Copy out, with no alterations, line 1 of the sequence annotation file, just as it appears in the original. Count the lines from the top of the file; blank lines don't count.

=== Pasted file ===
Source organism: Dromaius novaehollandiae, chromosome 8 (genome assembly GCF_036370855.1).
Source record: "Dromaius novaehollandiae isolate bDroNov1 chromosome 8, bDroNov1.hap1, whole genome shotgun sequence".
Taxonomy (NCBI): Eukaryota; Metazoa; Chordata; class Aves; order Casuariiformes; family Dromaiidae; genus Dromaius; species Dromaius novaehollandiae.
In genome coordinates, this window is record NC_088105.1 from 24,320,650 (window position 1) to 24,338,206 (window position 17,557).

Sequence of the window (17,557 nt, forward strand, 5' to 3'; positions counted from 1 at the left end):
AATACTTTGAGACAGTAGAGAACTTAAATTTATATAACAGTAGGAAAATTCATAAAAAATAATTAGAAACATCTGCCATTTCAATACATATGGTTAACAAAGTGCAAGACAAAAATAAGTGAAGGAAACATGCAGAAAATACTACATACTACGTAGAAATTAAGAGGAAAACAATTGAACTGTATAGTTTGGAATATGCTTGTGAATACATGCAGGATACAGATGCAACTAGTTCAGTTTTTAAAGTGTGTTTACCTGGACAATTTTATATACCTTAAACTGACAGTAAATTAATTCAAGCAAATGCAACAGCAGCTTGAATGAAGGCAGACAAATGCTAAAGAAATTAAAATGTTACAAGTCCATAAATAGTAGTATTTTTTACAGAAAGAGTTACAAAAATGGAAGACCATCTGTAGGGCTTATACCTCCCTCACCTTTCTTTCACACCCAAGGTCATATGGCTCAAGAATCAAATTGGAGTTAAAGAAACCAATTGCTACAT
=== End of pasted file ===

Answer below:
Source organism: Dromaius novaehollandiae, chromosome 8 (genome assembly GCF_036370855.1).